JAKARTA - Israel has the means and capabilities to successfully strike Iran's nuclear program tomorrow if needed, said Major General Tomer Bar, future commander of the country's Air Force.
Speaking to Yediot Aharonot, Bar, who heads the Force Design Directorate, said the Israeli military (IDF) would attack Tehran's nuclear facilities if talks between Iran and major world powers (P5+1) ended in stalemate.
"I have to assume it will happen in my life, and my shoulders are ready for the burden of responsibility. There is no way we will operate there, 1,000 kilometers from here, and I will return home without being able to complete the mission," he told the media as quoted from Sputnik News on December 23.
General Bar rejected reports that a lack of funds was hampering the IDF's operational mission.
"We are equipping ourselves with the F-35. We are buying thousands of Iron Dome interceptors for multi-layer defense," he explained.
The commander also alluded to a report last week from The New York Times that said the United States had rejected an Israeli request to speed up the supply of Boeing KC-46 Pegasus refueling planes.
The jets will be delivered under a $2.4 billion deal signed by the United States and Israel last year. According to the newspaper, Israel considered the planes "essential to attack Iran's nuclear facilities. The characteristics of the KC-46 allow the aircraft to refuel three jets at once in four minutes.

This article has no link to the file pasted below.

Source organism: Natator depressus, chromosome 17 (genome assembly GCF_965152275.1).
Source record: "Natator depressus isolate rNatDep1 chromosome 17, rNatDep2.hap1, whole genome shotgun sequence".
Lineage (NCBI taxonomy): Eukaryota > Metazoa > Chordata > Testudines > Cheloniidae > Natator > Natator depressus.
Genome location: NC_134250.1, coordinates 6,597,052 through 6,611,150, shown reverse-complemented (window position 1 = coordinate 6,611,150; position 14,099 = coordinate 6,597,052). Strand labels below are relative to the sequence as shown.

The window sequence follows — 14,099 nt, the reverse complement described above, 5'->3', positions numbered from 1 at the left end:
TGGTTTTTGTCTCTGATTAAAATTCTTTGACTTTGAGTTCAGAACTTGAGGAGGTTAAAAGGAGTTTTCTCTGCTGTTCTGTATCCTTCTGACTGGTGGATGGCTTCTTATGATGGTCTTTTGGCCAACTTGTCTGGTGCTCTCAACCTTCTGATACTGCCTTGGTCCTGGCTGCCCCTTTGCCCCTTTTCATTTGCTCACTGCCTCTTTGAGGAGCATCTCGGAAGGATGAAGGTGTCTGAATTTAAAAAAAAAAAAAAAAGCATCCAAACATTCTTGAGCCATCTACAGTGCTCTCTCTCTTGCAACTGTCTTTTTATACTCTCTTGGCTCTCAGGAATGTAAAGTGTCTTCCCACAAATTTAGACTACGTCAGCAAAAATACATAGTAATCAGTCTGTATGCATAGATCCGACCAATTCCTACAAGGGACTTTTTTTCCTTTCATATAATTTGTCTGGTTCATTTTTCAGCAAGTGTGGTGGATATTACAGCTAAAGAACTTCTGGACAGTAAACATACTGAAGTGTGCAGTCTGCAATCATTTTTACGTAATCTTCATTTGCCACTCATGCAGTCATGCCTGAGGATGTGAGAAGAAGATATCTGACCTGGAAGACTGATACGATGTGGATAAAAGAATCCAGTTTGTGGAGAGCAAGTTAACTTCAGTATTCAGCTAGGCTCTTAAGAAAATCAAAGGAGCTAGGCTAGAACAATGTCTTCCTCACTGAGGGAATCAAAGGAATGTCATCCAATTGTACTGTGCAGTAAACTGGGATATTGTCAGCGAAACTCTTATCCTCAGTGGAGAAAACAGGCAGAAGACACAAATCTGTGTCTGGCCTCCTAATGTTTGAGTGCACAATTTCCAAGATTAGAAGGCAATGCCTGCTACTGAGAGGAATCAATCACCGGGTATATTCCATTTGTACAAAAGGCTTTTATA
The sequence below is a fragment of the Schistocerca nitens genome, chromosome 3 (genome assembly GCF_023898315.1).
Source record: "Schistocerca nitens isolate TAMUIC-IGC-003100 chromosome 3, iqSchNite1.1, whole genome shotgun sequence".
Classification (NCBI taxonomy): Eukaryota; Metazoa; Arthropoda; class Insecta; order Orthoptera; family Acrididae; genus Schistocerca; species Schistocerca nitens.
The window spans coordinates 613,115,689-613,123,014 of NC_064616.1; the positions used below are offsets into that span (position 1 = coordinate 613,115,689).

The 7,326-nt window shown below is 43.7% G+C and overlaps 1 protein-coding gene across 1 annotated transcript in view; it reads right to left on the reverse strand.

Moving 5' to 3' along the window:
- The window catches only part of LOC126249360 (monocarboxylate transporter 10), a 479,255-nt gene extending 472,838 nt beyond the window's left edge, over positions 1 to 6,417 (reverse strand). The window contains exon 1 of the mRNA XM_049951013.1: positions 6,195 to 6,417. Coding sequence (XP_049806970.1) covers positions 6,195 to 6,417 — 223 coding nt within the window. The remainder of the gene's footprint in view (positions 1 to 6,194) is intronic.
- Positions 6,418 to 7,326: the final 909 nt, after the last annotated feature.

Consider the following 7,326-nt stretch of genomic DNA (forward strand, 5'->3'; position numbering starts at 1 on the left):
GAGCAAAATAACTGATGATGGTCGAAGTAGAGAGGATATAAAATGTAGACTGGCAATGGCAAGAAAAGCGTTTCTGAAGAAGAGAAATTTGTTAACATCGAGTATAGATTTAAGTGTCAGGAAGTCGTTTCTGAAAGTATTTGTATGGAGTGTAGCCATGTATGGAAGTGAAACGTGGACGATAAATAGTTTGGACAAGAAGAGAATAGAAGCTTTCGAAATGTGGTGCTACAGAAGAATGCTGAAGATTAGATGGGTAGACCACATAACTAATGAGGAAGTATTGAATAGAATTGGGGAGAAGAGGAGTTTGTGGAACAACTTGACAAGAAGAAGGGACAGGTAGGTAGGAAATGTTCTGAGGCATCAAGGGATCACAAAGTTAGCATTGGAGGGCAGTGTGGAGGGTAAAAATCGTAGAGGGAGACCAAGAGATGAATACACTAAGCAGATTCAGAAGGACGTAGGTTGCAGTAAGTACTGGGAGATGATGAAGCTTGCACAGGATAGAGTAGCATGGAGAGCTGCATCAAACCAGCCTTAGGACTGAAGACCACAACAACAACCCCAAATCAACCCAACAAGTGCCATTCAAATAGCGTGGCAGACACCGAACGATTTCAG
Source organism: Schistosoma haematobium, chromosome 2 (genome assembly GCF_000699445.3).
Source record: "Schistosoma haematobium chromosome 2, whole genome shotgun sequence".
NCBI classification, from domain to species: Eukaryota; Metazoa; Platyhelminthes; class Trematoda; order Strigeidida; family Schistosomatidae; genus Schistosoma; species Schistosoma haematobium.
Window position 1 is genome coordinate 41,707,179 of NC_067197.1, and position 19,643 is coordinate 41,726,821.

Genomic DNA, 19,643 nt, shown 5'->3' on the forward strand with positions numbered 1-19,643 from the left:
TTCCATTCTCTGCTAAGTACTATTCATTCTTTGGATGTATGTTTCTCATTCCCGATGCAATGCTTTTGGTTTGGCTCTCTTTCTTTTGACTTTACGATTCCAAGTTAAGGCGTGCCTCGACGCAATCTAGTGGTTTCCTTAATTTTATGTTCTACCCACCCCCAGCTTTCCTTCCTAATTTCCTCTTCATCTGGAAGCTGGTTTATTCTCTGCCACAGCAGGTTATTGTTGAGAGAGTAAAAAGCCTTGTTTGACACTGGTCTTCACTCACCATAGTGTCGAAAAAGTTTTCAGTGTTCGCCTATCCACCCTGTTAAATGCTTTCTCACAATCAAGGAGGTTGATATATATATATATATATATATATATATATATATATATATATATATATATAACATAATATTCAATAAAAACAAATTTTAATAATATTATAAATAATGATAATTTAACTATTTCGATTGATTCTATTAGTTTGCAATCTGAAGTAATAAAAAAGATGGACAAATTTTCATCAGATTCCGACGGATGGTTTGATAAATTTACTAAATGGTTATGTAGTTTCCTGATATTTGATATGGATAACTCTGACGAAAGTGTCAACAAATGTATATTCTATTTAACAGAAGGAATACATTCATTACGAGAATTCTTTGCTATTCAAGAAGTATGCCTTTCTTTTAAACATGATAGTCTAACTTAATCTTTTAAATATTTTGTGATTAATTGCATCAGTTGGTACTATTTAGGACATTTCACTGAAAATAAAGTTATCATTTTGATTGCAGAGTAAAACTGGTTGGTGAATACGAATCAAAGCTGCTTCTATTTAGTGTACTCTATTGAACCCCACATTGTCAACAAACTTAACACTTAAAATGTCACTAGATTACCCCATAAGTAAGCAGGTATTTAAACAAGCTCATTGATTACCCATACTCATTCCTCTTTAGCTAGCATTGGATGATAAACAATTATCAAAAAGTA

Bar underlined that he did not know why the White House had rejected Israel's request but stressed he had not exhausted the possibility of acquiring at least two (the jets) beforehand.
It is important to note that relations between Israel and Iran have been strained since the 1979 Revolution in Tehran. At that time, supreme leader Ayatollah Khomeini took a sharp anti-Israel stance, severing all ties with his neighbor. Over the years, both sides have engaged in revenge attacks, but have avoided direct military conflict.
Relations between the two sides have deteriorated further because of Iran's nuclear program, which Israel views as a threat to its very existence. In 2015, Iran, Britain, China, France, Germany, Russia, and the United States signed the Joint Comprehensive Plan of Action (JCPOA), commonly known as the 2015 Nuclear Deal. Under the agreement, Iran gave up its nuclear program in exchange for the lifting of economic sanctions and an arms embargo.
Israel strongly opposes the JCPOA, with former Prime Minister Benjamin Netanyahu arguing that the deal "does not stand in Iran's path" to (developing a nuclear bomb), but instead opens Iran's path to it.
Donald Trump, President of the United States in 2017, also strongly criticized the deal and in 2018 withdrew the country from the treaty despite warnings and criticism from other signatories.
After taking office, the new US President Joe Biden voiced his intention to revive the JCPOA. President Biden's personal wishes, however, were somewhat hampered by the White House pushing for more restrictions to be included in the agreement.
Earlier this week, US national security adviser Jake Sullivan arrived in Israel for talks with Israeli Prime Minister Naftali Bennett over the Iran nuclear deal.
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